Have we been living in a megadrought?

Catalina Mountains
In the Catalina Mountains in southern Arizona, forests struggle to keep up with recent increases in drought and wildfire activity, which are expected to continue due to human-caused climate change. (Park Williams / Lamont-Doherty Earth Observatory)

A comparison of weather records since 2000 with similar time frames in past centuries has led researchers to conclude that we’re in the midst of a megadrought of historic proportions.

The assessment draws upon tree-ring data from nine Western states, stretching from Oregon and Idaho down through California and New Mexico, plus part of northern Mexico. The patterns in the tree rings served to track annual soil moisture going back to the ninth century.

Researchers saw evidence for dozens of droughts across the region over the centuries, but four periods of extreme aridity stood out, in the late 800s, the mid-1100s, the 1200s and the late 1500s. The fourth megadrought, which lasted from 1575 to 1603, was the worst of the bunch.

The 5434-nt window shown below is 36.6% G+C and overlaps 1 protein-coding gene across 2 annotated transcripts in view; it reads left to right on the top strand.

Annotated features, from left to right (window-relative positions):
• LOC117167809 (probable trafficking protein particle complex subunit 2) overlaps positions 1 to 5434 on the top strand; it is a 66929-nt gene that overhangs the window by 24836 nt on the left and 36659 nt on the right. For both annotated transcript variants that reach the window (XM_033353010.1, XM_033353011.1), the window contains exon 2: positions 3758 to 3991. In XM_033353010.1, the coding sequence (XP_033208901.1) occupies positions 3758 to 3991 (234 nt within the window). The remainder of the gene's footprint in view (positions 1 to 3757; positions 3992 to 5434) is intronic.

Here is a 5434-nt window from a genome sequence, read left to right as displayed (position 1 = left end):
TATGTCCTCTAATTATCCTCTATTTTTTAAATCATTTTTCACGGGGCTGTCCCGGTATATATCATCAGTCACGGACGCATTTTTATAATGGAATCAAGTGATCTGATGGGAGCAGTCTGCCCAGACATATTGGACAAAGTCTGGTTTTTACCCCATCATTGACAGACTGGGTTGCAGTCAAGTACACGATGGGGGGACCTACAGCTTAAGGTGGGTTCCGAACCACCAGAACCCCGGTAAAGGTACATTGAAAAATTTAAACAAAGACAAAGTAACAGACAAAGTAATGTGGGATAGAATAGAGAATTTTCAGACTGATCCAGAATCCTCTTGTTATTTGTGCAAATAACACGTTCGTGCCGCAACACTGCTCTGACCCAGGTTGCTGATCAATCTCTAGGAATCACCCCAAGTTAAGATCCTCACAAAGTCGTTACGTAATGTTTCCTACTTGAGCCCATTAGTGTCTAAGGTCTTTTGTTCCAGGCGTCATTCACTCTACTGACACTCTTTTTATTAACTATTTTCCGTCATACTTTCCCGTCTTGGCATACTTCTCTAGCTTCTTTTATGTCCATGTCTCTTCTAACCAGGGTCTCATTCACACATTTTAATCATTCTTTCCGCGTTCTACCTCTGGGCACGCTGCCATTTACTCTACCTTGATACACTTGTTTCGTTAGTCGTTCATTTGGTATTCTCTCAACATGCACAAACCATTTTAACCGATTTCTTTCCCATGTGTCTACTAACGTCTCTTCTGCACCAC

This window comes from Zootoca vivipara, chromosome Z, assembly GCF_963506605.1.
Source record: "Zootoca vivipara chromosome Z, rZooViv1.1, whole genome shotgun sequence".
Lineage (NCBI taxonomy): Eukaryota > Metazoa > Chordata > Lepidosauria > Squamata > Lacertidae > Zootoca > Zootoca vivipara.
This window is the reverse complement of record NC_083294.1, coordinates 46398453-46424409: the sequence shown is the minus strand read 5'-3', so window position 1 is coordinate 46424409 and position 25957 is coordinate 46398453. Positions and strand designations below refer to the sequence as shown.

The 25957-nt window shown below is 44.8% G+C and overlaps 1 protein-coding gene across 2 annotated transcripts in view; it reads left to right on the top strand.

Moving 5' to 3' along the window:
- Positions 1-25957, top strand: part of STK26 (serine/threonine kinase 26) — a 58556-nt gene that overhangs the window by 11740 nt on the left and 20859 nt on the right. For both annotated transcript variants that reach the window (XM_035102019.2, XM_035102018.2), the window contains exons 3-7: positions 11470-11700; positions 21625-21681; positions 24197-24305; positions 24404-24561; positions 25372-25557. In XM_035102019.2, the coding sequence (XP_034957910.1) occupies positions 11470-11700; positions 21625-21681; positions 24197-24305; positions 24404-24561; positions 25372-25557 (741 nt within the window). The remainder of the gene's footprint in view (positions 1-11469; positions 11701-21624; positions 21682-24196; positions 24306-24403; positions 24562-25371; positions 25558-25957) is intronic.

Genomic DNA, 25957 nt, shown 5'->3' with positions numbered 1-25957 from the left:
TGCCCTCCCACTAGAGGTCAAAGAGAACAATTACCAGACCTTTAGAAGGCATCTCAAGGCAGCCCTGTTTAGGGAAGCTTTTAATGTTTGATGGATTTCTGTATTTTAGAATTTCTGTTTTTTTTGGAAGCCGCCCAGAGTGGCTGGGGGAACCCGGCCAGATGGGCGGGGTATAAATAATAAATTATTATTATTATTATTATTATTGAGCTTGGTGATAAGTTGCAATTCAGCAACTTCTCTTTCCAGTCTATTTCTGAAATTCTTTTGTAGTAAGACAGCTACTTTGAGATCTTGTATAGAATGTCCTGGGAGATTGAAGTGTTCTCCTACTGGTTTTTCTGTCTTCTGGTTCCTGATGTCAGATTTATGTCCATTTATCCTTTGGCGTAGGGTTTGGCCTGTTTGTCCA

Since then, there have been no droughts on that scale. Until now.

In this week’s issue of the journal Science, the research team reports that the 19-year period beginning in the year 2000 has been almost as dry as the worst 19-year period of the 1575-1603 megadrought, based on soil moisture readings.

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By Alan Boyle

Mastermind of Cosmic Log, contributor to GeekWire and Universe Today, author of "The Case for Pluto: How a Little Planet Made a Big Difference," past president of the Council for the Advancement of Science Writing.

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